The Power of Positive Thinking

Ok, this is getting real. It’s the first week of January, and we’ve got a 2-foot “base” of unsupportable facets in the backcountry and bulletproof manmade punctuated by rocks and stumps at the resorts. These are the times that test skiers’ patience; will I crack?

Most of us choose to live in the shadow of the Wasatch for the mountains’ consistency.  Some ski seasons start later than others, but – like death, taxes, and political rancor – it’ll snow, and we get plenty of good and great days. But there are years where we need to be more patient. However, as evidenced by the powder morning traffic frenzy in Little Cottonwood, crowds around yet-to-be-opened control gates, and pre-dawn headlamped first tracks down Superior, skiers are not quite known for their patience. But be patient we must, because The Weather doesn’t care much for what we want.

For a couple of years after I moved to Utah the seasons were pretty weak; not as bad as this year, but far below what it seemed it should be relative to the reputation of “The Greatest Snow on Earth©.” Like this year the seasons were shortened, there was heightened avy danger associated with long bouts of high pressure that generated faceting, and there were simply fewer good days in good terrain. I got pretty grumpy about it; if I moved here for the skiing and put up with the traffic, pollution, and heat to get great powder skiing and powder skiing wasn’t happening, why was I here? But another season would roll around that was at least average or above average and any prior-year’s grumpiness would be forgotten.

But then we had a few pretty lean years in a row: after the memorably-good winter of 2010-11, the subsequent five seasons averaged 70% of normal snowfall, and it was harder to forget last season’s dearth, because it was the same as this season!   But as it turns out, this deficiency actually helped my state of mind and decreased my lean-snowpack-anxiety (known in professional psychiatric circles as “LSA”) because it sufficiently lowered my expectations.

Some years ago a friend sent me a YouTube video of a graduation commencement speech that turned the genre on its ear. Instead of invoking the standard cliché’ of “you can be anything! You can be President,” the guy basically said: “you won’t be famous. You won’t make a million dollars a year. You won’t be president of anything. BUT…you’ll probably have a nice family, a lot of friends, a decent job that pays enough for a modest lifestyle, and despite enduring a few hardships, you’ll die happy.” And he concluded it by saying “here’s the key to happiness: lower your expectations.” The low snow years of 2011-2015 did that; the new normal was lower than average snowpack, and it lowered my expectations. So when last winter rolled around and the snowpack and its participants were all fat and happy, it was that much better!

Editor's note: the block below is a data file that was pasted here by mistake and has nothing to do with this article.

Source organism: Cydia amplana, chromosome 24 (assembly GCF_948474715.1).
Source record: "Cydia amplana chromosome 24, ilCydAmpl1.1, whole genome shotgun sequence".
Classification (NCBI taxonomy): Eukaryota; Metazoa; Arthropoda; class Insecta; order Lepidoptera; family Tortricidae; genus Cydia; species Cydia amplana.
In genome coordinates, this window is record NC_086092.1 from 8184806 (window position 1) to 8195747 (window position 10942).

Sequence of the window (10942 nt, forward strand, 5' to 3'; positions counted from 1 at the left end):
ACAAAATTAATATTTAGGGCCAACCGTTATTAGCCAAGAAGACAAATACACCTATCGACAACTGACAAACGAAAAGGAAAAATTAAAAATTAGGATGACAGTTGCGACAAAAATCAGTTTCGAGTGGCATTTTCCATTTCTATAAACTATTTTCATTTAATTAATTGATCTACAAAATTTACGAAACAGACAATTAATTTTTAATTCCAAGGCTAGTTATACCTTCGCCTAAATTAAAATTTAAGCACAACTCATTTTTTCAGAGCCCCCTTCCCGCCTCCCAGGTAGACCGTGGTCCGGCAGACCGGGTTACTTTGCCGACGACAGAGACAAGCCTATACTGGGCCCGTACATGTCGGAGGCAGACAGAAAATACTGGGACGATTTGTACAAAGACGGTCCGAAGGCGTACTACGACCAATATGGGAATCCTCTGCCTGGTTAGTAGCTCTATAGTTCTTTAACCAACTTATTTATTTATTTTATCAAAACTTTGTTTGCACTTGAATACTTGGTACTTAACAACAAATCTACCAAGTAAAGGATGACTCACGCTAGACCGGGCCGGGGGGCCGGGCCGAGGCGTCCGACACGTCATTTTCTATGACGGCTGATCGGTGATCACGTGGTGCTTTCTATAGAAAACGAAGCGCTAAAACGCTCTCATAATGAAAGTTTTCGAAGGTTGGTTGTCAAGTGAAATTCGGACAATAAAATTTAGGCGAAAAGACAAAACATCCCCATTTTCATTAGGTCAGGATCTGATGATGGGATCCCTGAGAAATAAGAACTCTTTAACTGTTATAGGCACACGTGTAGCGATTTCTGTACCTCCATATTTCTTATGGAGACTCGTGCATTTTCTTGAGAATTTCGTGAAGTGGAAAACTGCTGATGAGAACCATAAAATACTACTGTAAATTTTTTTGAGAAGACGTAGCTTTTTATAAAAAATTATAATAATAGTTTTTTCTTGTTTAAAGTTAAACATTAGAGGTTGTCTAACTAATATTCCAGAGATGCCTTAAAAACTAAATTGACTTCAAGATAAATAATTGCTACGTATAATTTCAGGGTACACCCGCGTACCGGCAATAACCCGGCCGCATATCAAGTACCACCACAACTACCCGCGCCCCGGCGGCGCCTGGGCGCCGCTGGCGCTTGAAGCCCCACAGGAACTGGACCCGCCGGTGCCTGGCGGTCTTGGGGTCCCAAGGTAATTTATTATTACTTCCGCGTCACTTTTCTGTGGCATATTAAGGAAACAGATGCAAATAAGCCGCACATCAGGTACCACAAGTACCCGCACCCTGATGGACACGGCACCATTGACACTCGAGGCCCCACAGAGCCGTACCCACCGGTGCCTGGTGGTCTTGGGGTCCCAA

During that period I also realized that no amount of grumpiness about The Weather would actually change The Weather; it just laughed at my inability to adapt to whatever it through at me. So over time I tried to learn to work The Weather; if it snows, go skiing. If it doesn’t snow, still go skiing! If that doesn’t work, go running on the trails that hikers have packed out, or riding on the same, or head down to the empty and sunny desert, or fly to Japan (where it definitely ALWAYS snows!), or get Nordic gear (it’s actually really fun) and/or a fat bike. Maybe finally get someone to drag your ass up the Great White Icicle? It’s not coincidental that it was during these lean years that the geeky sport of Skimo rose in participation in these parts; with the many weeknight races people have even more incentive to skin up than simply keep up their fitness for when it does finally snow. Being creative enough to still have a lot of fun during a lean snow year can become the fun in and of itself. And if you think it’s bad here, remember: you could be in Colorado.

Norman Vincent Peale published the classic book The Power of Positive Thinking in 1952. Though he was a somewhat controversial figure (Donald and Ivanka Trump got married in his church), his book basically created the enormous industry of self-help books. Not coincidentally, the winter of 1950-51 was a pretty lean one in the Wasatch: only 349 inches at Alta Guard, well below the historical average of 500 inches. It’s not well known, but there’s a possibility that Mr. Peale chose that winter to vacation at Alta, and in his frustration at slaying nice powder he realized that he indeed did need to invoke the Power of Positive Thinking and that prompted him to pen his famous work. As proof, here is a memorable quote from his book:

“The way to happiness: keep your heart free from hat(ing high pressure), your mind from worry(ing about faceting). Live simply, expect little (powder), give much (to other activities). Fill your life with love(ing adrenaline). Scatter sunshine (and blower powder when it finally comes). Forget (December) think of other (big snow months). Do (some ice climbing) as you would be done by. Try this for a (season) and you will be surprised.” 

And remember: it’ll snow; it always does.

Leave a Reply